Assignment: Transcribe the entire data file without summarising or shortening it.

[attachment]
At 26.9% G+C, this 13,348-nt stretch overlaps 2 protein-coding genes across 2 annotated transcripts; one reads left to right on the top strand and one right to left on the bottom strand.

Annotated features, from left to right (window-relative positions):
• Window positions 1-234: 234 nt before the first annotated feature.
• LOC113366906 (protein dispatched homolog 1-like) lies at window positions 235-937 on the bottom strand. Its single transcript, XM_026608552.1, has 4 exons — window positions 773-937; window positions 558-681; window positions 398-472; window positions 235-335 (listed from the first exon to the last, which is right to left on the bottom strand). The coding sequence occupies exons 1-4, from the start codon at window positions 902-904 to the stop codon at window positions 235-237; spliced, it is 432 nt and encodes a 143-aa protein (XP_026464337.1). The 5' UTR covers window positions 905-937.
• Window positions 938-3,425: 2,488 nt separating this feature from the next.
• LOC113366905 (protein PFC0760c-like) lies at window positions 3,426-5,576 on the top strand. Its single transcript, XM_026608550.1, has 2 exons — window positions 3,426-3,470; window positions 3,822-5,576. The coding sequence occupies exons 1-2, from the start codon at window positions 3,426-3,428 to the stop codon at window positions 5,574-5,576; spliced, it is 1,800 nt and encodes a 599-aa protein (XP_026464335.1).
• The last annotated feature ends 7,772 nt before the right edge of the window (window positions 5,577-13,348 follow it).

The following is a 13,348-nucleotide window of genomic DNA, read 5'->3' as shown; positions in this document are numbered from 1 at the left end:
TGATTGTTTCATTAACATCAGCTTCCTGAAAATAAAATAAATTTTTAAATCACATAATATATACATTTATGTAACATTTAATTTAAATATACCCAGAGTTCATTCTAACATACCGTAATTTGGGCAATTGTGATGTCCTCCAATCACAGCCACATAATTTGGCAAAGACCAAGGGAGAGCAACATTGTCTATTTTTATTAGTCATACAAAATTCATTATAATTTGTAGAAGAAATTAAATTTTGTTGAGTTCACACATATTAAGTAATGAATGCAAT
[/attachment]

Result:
At 26.9% G+C, this 13,348-nt stretch overlaps 2 protein-coding genes across 2 annotated transcripts; one reads left to right on the top strand and one right to left on the bottom strand.

Annotated features, from left to right (window-relative positions):
• Window positions 1-234: 234 nt before the first annotated feature.
• LOC113366906 (protein dispatched homolog 1-like) lies at window positions 235-937 on the bottom strand. Its single transcript, XM_026608552.1, has 4 exons — window positions 773-937; window positions 558-681; window positions 398-472; window positions 235-335 (listed from the first exon to the last, which is right to left on the bottom strand). The coding sequence occupies exons 1-4, from the start codon at window positions 902-904 to the stop codon at window positions 235-237; spliced, it is 432 nt and encodes a 143-aa protein (XP_026464337.1). The 5' UTR covers window positions 905-937.
• Window positions 938-3,425: 2,488 nt separating this feature from the next.
• LOC113366905 (protein PFC0760c-like) lies at window positions 3,426-5,576 on the top strand. Its single transcript, XM_026608550.1, has 2 exons — window positions 3,426-3,470; window positions 3,822-5,576. The coding sequence occupies exons 1-2, from the start codon at window positions 3,426-3,428 to the stop codon at window positions 5,574-5,576; spliced, it is 1,800 nt and encodes a 599-aa protein (XP_026464335.1).
• The last annotated feature ends 7,772 nt before the right edge of the window (window positions 5,577-13,348 follow it).

The following is a 13,348-nucleotide window of genomic DNA, read 5'->3' as shown; positions in this document are numbered from 1 at the left end:
TGATTGTTTCATTAACATCAGCTTCCTGAAAATAAAATAAATTTTTAAATCACATAATATATACATTTATGTAACATTTAATTTAAATATACCCAGAGTTCATTCTAACATACCGTAATTTGGGCAATTGTGATGTCCTCCAATCACAGCCACATAATTTGGCAAAGACCAAGGGAGAGCAACATTGTCTATTTTTATTAGTCATACAAAATTCATTATAATTTGTAGAAGAAATTAAATTTTGTTGAGTTCACACATATTAAGTAATGAATGCAAT